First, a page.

Dumping waste cooking oil down the drain is still a problem even if it doesn’t end up stuck inside pipes. Used oil can travel from pipes to the public sewage system. It then mixes with a cocktail of fat, grease, leftover food, chemicals, and other substances. This combination creates what you call a fatberg, a big and tough lump of gunk that’s difficult to remove.
Fatbergs cause all sorts of troubles in cities. They clog the linings of a drainpipe, which may result in wastewater flooding. This dirty water is a health hazard, as it can pollute residential communities and other public places, such as parks and beaches.
A fatberg is also financially expensive for cities. According to a news report published by CBS New York, the cost of getting rid of this fatty blob is approximately $18 million.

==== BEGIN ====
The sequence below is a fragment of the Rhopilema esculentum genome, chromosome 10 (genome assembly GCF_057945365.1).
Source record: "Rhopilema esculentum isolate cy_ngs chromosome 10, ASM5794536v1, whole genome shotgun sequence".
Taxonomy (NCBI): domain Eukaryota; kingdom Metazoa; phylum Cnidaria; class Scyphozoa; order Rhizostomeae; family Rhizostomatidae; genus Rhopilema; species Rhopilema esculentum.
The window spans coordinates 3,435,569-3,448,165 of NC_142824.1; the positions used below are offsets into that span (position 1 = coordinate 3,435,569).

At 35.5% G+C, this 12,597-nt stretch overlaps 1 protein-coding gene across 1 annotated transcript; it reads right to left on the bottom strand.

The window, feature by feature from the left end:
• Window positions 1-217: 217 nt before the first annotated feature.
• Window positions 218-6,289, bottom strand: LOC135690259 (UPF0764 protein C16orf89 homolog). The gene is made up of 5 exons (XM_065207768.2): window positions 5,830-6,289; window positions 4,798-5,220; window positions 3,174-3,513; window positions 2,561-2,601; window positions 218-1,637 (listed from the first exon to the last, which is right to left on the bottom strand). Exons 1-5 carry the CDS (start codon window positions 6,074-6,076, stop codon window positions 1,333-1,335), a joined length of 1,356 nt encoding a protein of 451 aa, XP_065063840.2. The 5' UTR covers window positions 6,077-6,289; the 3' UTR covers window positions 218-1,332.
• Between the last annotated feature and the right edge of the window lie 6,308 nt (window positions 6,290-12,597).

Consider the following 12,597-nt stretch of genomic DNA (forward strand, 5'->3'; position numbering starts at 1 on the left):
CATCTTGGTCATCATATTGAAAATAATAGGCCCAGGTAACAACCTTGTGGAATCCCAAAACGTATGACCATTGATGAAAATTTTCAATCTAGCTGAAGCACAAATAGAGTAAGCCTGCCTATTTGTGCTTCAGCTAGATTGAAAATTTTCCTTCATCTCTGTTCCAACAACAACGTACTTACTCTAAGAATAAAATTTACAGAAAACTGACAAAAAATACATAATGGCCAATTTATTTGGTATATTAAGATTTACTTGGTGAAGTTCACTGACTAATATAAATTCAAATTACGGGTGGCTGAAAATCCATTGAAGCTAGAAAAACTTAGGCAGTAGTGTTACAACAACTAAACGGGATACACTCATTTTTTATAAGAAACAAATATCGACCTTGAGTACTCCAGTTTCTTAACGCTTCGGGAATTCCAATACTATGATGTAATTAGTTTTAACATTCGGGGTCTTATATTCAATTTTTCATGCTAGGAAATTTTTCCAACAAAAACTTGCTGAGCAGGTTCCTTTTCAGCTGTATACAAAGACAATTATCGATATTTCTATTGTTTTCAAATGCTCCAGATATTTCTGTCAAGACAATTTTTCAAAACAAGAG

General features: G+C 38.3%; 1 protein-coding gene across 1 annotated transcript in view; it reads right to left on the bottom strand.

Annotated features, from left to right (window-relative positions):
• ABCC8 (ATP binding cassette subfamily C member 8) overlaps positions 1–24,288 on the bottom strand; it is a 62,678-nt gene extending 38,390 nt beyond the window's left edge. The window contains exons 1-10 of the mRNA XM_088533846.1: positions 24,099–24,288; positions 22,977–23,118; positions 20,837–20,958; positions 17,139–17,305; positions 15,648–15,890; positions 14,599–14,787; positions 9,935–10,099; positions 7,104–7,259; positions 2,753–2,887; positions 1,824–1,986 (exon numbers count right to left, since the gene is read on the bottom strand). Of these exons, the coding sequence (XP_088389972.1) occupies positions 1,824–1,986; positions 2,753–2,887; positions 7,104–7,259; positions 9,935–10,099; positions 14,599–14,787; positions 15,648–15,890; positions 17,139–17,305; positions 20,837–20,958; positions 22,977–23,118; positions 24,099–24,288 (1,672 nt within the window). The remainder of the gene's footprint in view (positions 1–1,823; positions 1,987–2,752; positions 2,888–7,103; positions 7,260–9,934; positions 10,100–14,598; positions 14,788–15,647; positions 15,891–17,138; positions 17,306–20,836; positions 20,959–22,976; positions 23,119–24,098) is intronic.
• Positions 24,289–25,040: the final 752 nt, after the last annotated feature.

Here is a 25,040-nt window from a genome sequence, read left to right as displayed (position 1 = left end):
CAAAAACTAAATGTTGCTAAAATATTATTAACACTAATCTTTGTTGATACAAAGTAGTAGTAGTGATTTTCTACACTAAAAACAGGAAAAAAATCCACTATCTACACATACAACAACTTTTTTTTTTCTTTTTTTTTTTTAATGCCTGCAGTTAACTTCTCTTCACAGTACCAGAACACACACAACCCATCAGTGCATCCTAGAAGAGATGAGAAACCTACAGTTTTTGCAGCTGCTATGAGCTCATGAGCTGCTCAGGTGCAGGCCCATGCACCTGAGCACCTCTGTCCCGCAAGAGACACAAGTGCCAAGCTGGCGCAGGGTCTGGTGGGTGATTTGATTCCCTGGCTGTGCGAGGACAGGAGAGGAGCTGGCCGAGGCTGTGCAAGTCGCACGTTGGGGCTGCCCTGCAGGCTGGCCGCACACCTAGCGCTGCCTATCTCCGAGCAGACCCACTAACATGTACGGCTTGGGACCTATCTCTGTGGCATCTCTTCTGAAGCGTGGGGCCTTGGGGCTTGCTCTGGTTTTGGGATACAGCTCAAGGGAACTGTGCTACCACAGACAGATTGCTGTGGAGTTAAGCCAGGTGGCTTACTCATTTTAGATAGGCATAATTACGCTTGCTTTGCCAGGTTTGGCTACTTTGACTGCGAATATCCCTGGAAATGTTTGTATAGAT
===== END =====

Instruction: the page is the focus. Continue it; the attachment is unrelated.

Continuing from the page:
The process of cleaning and removing a fatberg is difficult and complicated. Cities have to employ the help of experienced sewer cleaning specialists and use state-of-the-art equipment to break up the fatty substance into smaller chunks. The crew uses vacuum tanks or performs manual excavation to take out these pieces from the public sewer system. This whole process can take days or weeks, depending on the size of the fatberg.
Waste Cooking Oil Harms Marine Life
Fatbergs are just the tip of the iceberg when talking about the negative environmental effects of improperly tossed out used cooking oil. Waste oil that seeps out of the public sewers and makes its way to seas and lakes is harmful.